Re: [Tools-discuss] I-Ds, submission, and preferred formats

Jay Daley <> Wed, 25 May 2022 09:52 UTC

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From: Jay Daley <>
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Date: Wed, 25 May 2022 10:52:54 +0100
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To: John C Klensin <>
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Subject: Re: [Tools-discuss] I-Ds, submission, and preferred formats
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Hi John

Thank you for the detailed review - some responses below.

> On 25 May 2022, at 01:13, John C Klensin <> wrote:
> Hi.
> I hope this is the right place to make these comments.  If it is
> not (and maybe it it is), see (1) below.
> I had occasion to look at the relatively new authors' [1] and
> submission [2] pages today.  Nice looking, good explanations,
> and good work.  I do have some suggestions -- three minor (I
> hope small patches) and one more substantive.
> (1) Minor: Traditionally, a contact address for suggestions and
> bug reports has been included on every datatracker and other
> tools page.

While that may be your impression, I struggle to see evidence of such ubiquitous coverage on the tools site.  For example, the following page was important source material for this new site and that doesn’t have such a contact.

>  It is not on either of these and there is no
> obvious way to get that information.  Unless there is a reason
> for leaving it out that is not obvious to me, I suggest figuring
> out a way to restore it.

Adding this is a good idea - it probably warrants its own page so that it is quick and simple to find.  I am happy to provide text.  Adding it to the footer of each page is impractical given the feature set of the wiki tool.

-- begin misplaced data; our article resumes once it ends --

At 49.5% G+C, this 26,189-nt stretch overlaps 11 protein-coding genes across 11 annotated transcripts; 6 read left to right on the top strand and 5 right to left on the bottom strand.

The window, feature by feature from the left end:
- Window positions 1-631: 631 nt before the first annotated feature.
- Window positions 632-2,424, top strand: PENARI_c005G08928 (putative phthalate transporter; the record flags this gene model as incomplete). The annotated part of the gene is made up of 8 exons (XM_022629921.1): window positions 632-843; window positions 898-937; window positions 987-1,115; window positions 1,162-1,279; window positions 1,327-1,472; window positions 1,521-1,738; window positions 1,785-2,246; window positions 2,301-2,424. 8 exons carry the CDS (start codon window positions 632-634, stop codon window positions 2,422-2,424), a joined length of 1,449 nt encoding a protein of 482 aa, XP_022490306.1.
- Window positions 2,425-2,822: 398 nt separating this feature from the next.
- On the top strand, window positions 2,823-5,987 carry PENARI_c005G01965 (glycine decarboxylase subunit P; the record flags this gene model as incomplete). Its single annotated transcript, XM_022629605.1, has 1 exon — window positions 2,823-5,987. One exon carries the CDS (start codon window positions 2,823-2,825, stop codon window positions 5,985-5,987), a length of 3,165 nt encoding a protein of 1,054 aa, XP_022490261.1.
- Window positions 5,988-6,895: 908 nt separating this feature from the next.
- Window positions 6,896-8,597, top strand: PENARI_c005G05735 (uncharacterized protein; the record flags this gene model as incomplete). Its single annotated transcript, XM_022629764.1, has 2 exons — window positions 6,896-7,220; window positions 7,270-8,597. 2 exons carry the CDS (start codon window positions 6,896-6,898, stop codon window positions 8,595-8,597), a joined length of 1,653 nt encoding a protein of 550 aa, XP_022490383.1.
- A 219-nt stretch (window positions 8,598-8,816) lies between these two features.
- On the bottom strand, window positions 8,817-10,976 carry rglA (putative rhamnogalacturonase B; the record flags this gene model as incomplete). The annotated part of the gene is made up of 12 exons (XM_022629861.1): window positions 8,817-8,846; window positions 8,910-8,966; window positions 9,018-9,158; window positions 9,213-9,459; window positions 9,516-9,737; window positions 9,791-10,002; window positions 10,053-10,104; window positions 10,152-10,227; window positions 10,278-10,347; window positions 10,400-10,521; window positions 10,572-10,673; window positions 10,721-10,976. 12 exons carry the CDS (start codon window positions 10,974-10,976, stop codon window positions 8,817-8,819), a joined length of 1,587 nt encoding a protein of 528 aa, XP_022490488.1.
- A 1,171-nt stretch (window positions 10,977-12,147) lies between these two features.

> (2) Also minor:  I would have expected to find a subsection on
> the authors' page [1] titled something like "Submitting Your
> Internet Draft" even if all the test says is "When you are ready
> to have your draft posted, <Submitting your Internet-Draft> [2]".

There was much community discussion on this list on the best way to lead people through the stages and it was agreed to have a 'Getting Started" page that set out the steps and with links to the detail behind them.  That is at

> (3) Another issue/nit: These documents have apparently renamed
> "xml2rfc" to "RFCXML" even though the relevant RFCs (and even
> the I-D with the proposed new vocabulary [3]) still use the
> original terminology.  The only use of "RFCXML" I can find in
> the datatracker is draft-rfcxml-general-the-new-webiquette [4].
> It does not use the term in its actual title or in the body of
> the document.  It also violates the naming rules for I-Ds.  
> It is also not clear from the many contexts in which the new
> term is used whether it is intended to be a synonym for the
> "xml2rfc" vocabulary/format, in which case it should appear
> fairly consistently with a version number unless that is
> irrelevant or if it refers to version 3, at least unless a
> version number is given, which appears be the case in some
> contexts.
> I can think of good reasons for the new terminology, especially
> if you are trying to distinguish between the conversion
> procedure and the format.  If it is going to be used, please
> define it precisely and then use it consistently.    However,
> changes from long-standing and well-established terms to new
> ones inevitably creates confusion and, in today's world where
> someone might use xml2rfc as a search term and, sooner or later,
> won't find relevant pages with it, I think some sort of
> discussion with the community about the change and tradeoffs
> would be in order.  Or, if you and others disagree, at least say
> a bit more than 'RFCXML was previously known as the "xml2rfc